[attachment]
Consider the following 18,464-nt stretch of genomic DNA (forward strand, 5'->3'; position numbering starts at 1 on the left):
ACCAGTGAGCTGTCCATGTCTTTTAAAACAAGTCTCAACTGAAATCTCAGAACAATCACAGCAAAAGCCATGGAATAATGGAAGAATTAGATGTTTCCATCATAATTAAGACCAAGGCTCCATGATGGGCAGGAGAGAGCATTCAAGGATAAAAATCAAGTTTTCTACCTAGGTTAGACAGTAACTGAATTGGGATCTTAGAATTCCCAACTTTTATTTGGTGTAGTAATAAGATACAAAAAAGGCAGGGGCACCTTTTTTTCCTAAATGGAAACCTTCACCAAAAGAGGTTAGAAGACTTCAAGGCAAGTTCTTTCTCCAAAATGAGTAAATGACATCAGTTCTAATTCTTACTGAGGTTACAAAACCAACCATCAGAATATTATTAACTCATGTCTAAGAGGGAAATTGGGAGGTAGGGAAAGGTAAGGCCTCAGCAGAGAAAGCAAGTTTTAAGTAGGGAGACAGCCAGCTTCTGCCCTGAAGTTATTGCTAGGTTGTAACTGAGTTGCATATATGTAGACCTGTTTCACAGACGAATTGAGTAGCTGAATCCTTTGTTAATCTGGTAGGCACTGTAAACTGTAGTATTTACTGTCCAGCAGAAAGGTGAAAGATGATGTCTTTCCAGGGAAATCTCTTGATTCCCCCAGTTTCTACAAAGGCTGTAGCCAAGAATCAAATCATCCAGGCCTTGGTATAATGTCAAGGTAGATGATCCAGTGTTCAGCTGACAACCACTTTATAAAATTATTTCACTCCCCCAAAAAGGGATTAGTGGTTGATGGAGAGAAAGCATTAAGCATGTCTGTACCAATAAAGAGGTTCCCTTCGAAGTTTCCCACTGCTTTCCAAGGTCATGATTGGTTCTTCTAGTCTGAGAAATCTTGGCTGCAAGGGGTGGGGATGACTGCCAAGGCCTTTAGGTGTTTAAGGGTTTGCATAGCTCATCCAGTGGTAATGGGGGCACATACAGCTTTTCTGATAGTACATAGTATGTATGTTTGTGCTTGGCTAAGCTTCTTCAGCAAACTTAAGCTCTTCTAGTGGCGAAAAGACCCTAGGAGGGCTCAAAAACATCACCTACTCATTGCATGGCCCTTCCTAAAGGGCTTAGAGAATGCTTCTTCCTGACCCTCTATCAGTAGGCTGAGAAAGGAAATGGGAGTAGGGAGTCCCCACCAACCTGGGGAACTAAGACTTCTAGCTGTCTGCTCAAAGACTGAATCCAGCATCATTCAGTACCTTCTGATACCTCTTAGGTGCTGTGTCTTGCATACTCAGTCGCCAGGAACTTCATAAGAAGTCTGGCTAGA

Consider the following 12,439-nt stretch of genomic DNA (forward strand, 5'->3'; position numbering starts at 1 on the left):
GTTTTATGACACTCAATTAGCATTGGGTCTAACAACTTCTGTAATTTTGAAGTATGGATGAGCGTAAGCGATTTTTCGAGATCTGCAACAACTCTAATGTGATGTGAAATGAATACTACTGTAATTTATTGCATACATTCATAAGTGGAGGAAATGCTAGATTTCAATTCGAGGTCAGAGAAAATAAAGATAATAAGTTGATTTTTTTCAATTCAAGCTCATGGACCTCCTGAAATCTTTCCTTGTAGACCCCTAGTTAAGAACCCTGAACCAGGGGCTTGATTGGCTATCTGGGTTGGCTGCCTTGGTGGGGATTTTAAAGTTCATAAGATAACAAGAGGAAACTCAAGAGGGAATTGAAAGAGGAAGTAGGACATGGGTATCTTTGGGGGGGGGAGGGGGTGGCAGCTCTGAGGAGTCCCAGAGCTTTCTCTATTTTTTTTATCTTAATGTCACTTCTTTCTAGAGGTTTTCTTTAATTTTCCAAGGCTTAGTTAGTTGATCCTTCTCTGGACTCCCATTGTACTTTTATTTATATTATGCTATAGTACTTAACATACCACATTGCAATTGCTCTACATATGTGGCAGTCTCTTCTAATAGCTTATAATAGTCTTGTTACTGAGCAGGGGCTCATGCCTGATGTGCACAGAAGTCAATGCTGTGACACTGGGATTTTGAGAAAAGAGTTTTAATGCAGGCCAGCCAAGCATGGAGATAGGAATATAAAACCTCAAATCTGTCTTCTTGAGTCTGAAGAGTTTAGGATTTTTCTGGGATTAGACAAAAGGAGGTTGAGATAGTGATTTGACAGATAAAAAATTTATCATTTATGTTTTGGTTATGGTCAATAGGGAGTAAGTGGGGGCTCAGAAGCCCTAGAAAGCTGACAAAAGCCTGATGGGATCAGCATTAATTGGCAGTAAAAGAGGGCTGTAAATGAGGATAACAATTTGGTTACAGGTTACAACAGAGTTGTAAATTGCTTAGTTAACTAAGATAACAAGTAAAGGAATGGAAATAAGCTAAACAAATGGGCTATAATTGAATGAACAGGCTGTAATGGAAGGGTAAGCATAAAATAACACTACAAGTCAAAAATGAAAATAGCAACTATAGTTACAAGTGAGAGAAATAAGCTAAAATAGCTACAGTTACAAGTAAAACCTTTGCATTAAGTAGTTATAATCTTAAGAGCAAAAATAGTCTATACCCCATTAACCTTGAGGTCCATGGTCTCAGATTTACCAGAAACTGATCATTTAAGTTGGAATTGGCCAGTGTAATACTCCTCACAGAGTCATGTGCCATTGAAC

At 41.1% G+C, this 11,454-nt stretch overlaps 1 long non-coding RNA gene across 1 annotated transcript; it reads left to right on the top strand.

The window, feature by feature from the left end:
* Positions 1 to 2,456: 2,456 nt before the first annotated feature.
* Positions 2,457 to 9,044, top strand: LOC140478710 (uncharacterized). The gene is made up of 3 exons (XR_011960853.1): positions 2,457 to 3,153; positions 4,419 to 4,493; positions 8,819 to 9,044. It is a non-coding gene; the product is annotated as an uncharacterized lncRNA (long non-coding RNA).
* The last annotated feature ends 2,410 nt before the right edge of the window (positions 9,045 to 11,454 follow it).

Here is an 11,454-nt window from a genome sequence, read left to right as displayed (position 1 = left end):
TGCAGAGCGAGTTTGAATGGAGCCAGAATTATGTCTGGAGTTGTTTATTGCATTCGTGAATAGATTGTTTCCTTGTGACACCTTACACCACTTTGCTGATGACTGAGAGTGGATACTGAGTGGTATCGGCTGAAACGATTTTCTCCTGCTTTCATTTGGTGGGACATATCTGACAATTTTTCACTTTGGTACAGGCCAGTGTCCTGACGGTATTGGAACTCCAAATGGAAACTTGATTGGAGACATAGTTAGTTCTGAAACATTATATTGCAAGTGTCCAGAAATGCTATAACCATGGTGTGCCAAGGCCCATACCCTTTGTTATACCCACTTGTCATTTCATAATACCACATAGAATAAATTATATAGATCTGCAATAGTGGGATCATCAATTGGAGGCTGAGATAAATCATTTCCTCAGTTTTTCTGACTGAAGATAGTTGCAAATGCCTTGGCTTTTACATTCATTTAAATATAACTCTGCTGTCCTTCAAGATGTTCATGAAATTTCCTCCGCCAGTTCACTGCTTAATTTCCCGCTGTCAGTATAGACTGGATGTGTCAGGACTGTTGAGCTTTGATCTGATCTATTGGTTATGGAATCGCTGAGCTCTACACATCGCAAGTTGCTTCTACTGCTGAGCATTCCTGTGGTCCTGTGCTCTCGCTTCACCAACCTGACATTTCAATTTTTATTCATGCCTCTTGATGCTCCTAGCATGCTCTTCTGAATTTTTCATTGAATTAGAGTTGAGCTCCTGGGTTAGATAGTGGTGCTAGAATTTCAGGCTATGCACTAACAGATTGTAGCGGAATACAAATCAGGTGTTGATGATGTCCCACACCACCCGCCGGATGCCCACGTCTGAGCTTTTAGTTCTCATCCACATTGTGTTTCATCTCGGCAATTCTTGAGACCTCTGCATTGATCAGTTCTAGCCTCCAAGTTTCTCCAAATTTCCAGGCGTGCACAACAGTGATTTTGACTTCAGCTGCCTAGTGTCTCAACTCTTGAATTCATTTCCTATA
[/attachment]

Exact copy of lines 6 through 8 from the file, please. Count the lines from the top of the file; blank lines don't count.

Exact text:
The window, feature by feature from the left end:
* Positions 1 to 2,456: 2,456 nt before the first annotated feature.
* Positions 2,457 to 9,044, top strand: LOC140478710 (uncharacterized). The gene is made up of 3 exons (XR_011960853.1): positions 2,457 to 3,153; positions 4,419 to 4,493; positions 8,819 to 9,044. It is a non-coding gene; the product is annotated as an uncharacterized lncRNA (long non-coding RNA).